Let's mention one to begin with, the joyous survival kit inside a bracelet. If you do your homework this is pointless, I wouldn't trust anything I'd find inside one of these. But it's a fashion statement. If I need ultra heavy duty cordage I have it in the form of a hank on my belt. Next piece of useless tat I've found was that they still make the SAS survival kits. Now if I'm covered in gear and I have an SA80 to boot this will make sense. To joe average bushcrafter it's useless. Anyway you get my point.

It's fair to say spend your money wisely, good comfortable boots are worth spending your money on rather than a bit of tat or some rediculously expensive bit of overpriced Gucci gear.

To be a Womble.

Wombles, for those who aren't old enough or never got to watch it, were these oversized furry critters who picked up litter, and made use of it.

I bet now your thinking, what's that got to do with bushcraft and survival. Well the truth is there is so much trumpeting and drum banging about using natural materials. However you find man made rubbish lying just about everywhere, what were told is use your environment to your advantage, and that rubbish is in your environment.

You'd actually be surprised what can be scavenged, and then repurposed. knowing that might save your life one day. Furthermore your actually doing the environment a favour by clearing up debris. 

Following floods there's a good chance there's somthing washed up that might be of use to you. Things like old gas bottles are often fly tipped, think that might make you a stove. Old paint cans can be cleaned out and make a billy, or a wood gas stove. Sometimes you find old chainsaw blades, resharpen them and add 2 split rings and you've got a chainsaw in a can.

 My personal favourite though is fishing tackle. Anglers often loose, hank or tangle it up. Many waterfoul get killed by it lying around. My answer is harvest it, keep the good stuff, safely dispose of the rest.

But there's a benefit to all this if we remove the rubbish and clear up the environment, we don't just get get free kit, we also promote bushcraft as a serious pastime with good intentions. Bushcraft needs a lot of promotion, but promotion also requires us to promote responsibility. If we move the LNT philosophy to also clearing the rubbish left by others, we make people realise that we aren't there with destructive intentions. We promote looking after nature, the environment and keeping it safe and pleasant for everyone and everything. 

Now there's a few health warnings I have to give. Don't get hurt, cover wounds and make sure your up to date on your jags. 

Be safe, Shug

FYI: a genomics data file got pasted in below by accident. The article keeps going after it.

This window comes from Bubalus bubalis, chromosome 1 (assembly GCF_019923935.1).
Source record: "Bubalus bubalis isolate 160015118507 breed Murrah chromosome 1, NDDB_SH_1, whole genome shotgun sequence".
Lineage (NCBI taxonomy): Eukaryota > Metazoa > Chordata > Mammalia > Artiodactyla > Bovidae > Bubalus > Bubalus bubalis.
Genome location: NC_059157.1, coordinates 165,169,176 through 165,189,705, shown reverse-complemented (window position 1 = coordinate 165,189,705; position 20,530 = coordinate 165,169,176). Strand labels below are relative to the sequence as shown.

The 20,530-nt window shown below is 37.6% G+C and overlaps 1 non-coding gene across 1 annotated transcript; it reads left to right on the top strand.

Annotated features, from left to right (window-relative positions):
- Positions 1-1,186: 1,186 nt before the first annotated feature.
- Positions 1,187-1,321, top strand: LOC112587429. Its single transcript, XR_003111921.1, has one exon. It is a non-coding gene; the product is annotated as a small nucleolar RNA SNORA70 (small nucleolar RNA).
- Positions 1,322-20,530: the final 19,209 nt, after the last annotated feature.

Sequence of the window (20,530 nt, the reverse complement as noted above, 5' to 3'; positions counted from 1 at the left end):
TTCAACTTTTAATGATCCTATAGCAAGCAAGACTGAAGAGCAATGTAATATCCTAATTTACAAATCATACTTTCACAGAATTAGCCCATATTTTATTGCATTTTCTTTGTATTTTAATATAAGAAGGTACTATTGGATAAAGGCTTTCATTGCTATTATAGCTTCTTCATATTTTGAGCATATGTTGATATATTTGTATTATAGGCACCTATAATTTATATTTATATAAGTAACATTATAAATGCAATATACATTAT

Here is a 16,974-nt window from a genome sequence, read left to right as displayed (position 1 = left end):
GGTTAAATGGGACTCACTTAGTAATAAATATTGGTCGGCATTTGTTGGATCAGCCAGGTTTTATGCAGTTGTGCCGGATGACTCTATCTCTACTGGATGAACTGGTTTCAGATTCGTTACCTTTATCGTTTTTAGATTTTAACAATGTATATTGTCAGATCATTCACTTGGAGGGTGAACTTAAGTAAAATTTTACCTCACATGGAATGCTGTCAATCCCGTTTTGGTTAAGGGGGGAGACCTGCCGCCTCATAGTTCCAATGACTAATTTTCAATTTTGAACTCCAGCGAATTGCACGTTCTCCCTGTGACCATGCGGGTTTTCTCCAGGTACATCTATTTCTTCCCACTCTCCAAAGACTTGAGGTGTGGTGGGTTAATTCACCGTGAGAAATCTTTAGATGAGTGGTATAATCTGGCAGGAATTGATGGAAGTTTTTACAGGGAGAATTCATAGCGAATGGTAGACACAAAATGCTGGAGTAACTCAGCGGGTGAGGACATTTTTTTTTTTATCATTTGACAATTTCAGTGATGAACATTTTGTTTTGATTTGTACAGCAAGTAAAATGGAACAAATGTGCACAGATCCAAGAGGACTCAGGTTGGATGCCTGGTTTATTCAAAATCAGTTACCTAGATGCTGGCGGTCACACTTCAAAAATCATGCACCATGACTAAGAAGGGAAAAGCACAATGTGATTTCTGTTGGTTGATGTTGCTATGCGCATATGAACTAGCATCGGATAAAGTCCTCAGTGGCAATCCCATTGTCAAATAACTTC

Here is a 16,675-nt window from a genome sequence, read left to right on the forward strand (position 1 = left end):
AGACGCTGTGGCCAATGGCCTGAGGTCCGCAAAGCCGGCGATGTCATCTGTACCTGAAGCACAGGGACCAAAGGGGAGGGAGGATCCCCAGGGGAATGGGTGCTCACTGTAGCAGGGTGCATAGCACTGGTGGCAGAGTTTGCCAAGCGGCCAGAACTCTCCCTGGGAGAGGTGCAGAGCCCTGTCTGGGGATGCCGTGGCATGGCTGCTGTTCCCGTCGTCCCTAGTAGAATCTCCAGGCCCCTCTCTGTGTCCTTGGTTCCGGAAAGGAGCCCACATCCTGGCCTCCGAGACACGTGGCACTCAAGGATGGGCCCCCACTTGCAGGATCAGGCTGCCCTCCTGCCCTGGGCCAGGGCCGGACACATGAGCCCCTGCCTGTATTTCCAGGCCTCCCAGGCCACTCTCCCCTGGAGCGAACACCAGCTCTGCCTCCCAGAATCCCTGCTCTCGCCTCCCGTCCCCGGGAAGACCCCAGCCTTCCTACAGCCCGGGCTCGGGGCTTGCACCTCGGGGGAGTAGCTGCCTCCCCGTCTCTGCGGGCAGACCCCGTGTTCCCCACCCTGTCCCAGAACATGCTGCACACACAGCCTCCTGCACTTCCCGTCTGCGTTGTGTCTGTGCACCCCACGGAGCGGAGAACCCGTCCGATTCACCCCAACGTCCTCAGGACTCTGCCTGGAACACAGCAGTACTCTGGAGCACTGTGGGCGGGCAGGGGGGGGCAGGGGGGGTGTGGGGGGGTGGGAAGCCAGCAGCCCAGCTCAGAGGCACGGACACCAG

Monday, 3 March 2014

Sherpa walk, the best way with a heavy pack.

I bet your thinking, what's the Sherpa walk? Well it's a type of walking used by the Sherpas of the Himalayas. Sherpas lives revolve around the mountains and often have to carry perticularly heavy kit. 

The boots Sherpas use aren't the solid plastic stiff soled boots we see on mountaineers. Yet they still manage to tackle some of the toughest terrain on the globe. The knoledge I'm going to give you is their secret in doing it.

When we try to climb uphill we all tend to use a wide gait, the same gait as we use on the flat ground. This striding step both strains your tendons and joints, and burns vital callories which on a meager diet isn't good at all. The Sherpas use a lot of smaller steps. These allow your muscles to work more naturally and use the elasticity to their advantage. 

When you add a heavy pack your muscles have to work far harder. The strain on your joints is also noticeable. When we revert to the Sherpa walk this becomes far less noticeable.

So today I decided to see if this was definitely the case, and the one and only way to do it is to find a steep rugged area and give it a go. So I grabbed as much heavy kit as I could and stuffed a fairly large pack full. I think it was a good 80lb of kit in there. Anyway I strapped my pack on and headed for my chosen incline. 

So I tried both methods of walking without a pack first. I found that it was easy enough both ways. The Sherpa walk was unusual at first but pleasant. The next time it was with the pack. This was where I found the biggest difference. The standard gait felt strenuous in comparison, this I had never found in all the years I've been in the outdoors.

Just to say though, I want anyone who reads this to go out and try it, it works for me.